You are reading

College Basketball Coach Convicted of Assault in ‘One-Punch’ Death Near LIC Hotel

Jamill Jones (Wake Forest University)

Feb. 6, 2020 By Kristen Torres

A North Carolina basketball coach was convicted of assault Thursday after the 2018 one-punch death of a tourist in Long Island City.

Jamill Jones, 37, who was an assistant coach for Wake Forest University’s men’s basketball team, was found guilty of third-degree assault after a week-long jury trial. He now faces up to one year in jail, according to the Queens District Attorney’s Office.

Police said Jones punched Sandor Szabo, 35, of Boca Raton, FL. on Aug. 5, 2018 around 1:15 a.m. in front of 41-10 29th St.

Szabo was heading back to his hotel after attending a family wedding when he ran into Jones, who was parking his SUV also on his way back to a nearby hotel.

Szabo banged on the back of the car and possibly shattered the rear window of Jones’ car, according to the District Attorney’s office. Jones then confronted him and punched him once in the face.

Szabo, who fell to the ground with his head hitting the pavement, was taken to a nearby hospital with traumatic brain injuries. He died two days later.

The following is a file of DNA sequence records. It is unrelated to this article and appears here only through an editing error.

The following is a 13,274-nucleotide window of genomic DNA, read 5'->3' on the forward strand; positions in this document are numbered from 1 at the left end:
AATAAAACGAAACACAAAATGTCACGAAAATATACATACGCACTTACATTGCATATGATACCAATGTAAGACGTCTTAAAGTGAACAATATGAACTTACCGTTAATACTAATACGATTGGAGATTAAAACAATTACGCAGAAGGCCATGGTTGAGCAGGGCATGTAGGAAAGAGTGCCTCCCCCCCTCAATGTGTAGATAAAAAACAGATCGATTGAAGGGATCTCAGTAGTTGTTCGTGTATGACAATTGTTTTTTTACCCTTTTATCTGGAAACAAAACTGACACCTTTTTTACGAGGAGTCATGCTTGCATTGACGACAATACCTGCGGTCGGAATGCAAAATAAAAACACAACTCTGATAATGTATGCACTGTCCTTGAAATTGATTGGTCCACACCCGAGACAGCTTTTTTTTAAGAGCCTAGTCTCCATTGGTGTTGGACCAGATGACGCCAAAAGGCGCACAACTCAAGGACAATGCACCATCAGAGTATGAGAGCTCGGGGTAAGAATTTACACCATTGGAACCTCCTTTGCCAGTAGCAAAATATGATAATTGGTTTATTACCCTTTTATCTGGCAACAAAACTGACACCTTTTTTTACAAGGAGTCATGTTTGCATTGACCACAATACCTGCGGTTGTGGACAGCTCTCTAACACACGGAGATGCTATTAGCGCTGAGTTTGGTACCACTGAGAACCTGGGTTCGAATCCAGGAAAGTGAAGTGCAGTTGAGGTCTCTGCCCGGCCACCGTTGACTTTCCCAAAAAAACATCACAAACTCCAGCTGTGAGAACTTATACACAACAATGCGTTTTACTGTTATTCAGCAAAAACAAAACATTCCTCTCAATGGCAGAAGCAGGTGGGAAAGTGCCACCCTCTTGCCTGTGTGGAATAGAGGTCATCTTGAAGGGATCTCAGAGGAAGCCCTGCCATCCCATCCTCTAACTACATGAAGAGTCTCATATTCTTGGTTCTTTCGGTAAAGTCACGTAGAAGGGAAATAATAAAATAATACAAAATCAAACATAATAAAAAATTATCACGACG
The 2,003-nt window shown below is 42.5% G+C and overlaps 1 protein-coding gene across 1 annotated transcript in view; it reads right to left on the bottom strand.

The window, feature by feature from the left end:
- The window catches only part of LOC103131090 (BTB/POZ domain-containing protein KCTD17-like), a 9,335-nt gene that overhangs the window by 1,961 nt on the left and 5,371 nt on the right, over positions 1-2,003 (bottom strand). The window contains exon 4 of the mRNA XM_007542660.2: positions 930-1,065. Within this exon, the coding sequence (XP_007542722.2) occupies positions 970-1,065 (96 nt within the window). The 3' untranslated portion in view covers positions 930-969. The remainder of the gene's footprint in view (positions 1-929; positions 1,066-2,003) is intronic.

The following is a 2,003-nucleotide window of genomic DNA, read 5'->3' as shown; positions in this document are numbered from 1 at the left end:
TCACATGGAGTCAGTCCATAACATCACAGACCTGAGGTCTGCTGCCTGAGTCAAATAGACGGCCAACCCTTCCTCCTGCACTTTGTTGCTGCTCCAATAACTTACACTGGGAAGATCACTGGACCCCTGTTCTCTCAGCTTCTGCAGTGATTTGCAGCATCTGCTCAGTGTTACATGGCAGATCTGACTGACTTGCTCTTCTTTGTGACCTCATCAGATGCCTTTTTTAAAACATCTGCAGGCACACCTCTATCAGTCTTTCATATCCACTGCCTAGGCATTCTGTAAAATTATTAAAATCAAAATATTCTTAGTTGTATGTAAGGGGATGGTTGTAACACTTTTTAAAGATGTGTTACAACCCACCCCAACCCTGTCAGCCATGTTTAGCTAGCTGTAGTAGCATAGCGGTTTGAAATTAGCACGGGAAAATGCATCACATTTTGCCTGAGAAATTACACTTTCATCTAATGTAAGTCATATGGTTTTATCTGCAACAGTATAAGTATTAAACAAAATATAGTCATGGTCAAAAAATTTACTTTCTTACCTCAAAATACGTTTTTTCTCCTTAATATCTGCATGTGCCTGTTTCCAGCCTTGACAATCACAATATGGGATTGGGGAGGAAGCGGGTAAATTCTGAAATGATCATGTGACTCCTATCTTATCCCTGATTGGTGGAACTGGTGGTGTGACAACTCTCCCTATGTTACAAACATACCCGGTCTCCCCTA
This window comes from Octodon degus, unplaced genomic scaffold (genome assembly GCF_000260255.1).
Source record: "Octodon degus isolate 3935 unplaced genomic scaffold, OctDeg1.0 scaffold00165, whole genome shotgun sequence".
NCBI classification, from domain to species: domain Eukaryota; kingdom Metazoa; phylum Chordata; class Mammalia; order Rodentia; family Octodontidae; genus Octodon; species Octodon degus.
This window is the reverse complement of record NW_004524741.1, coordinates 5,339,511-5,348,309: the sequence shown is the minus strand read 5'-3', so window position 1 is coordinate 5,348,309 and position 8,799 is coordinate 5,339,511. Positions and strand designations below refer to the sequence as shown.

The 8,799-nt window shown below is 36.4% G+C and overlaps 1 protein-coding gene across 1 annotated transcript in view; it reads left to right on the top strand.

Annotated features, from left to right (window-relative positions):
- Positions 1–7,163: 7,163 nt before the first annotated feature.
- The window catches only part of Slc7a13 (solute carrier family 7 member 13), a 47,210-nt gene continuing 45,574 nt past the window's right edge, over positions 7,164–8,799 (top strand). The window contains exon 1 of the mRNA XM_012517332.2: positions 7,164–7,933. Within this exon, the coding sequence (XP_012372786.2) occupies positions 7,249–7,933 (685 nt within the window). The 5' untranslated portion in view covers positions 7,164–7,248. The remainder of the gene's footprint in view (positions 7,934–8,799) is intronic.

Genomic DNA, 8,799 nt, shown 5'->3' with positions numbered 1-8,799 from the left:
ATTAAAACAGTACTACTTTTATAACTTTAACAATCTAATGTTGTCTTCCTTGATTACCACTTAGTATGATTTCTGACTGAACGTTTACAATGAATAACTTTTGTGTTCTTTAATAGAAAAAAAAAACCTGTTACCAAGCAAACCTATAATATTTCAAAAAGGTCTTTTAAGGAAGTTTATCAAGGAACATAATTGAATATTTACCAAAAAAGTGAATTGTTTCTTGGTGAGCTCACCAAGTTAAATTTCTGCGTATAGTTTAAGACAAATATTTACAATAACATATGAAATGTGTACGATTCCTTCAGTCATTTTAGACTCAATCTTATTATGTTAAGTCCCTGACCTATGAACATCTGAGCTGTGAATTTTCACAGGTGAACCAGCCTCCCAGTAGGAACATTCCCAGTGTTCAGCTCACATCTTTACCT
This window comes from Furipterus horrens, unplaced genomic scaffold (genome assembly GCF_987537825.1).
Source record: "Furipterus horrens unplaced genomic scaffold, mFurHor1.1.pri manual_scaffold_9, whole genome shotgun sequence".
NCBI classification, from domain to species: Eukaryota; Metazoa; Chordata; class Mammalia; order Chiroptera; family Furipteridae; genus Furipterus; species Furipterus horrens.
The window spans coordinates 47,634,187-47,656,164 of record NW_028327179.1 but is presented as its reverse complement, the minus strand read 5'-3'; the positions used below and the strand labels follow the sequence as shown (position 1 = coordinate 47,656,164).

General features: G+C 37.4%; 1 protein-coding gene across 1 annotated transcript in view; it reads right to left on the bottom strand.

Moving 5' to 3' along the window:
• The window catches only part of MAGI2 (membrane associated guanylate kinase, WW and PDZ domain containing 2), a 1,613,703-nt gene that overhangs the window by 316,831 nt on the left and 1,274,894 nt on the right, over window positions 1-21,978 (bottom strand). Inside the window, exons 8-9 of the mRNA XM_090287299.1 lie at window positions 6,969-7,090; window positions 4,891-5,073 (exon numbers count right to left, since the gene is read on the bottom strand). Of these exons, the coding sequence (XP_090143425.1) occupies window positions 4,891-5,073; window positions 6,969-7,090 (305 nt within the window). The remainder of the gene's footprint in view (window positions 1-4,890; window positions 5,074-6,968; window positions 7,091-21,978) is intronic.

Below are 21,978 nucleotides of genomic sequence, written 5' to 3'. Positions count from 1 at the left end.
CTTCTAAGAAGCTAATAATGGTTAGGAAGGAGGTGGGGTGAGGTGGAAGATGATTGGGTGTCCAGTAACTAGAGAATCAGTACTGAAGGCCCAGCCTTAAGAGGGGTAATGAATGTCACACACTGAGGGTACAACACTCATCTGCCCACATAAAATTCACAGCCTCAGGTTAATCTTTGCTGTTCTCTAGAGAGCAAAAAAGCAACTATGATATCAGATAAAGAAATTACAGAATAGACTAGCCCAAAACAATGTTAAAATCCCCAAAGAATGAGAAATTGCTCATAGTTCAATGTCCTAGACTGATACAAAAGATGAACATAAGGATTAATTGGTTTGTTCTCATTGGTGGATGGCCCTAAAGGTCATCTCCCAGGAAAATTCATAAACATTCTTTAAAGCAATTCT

“The defendant could have driven away from the scene or called 911,” Katz said in a statement. “Instead, he retaliated by getting out of his car and punching the victim.”

“This was a death that could have been avoided, sparing the victim’s family the loss of a loved one,” she added.

email the author:
No comments yet

Leave a Comment
Reply to this Comment

All comments are subject to moderation before being posted.

This site is protected by reCAPTCHA and the Google Privacy Policy and Terms of Service apply.

Recent News

More than 8,000 attend Long Island City’s annual street festival showcasing local businesses in the community

May 29, 2024 By Bill Parry

More than 8,000 people and an unknown number of puppies took part in LIC Springs!, the signature street festival organized each year by the Long Island City Partnership to showcase the booming neighborhood’s vibrancy and diversity. Vernon Boulevard was closed to motor vehicles to make way for live music, dance performances, art exhibits, fitness classes, interactive lessons, outdoor dining, pop-up activities, and games.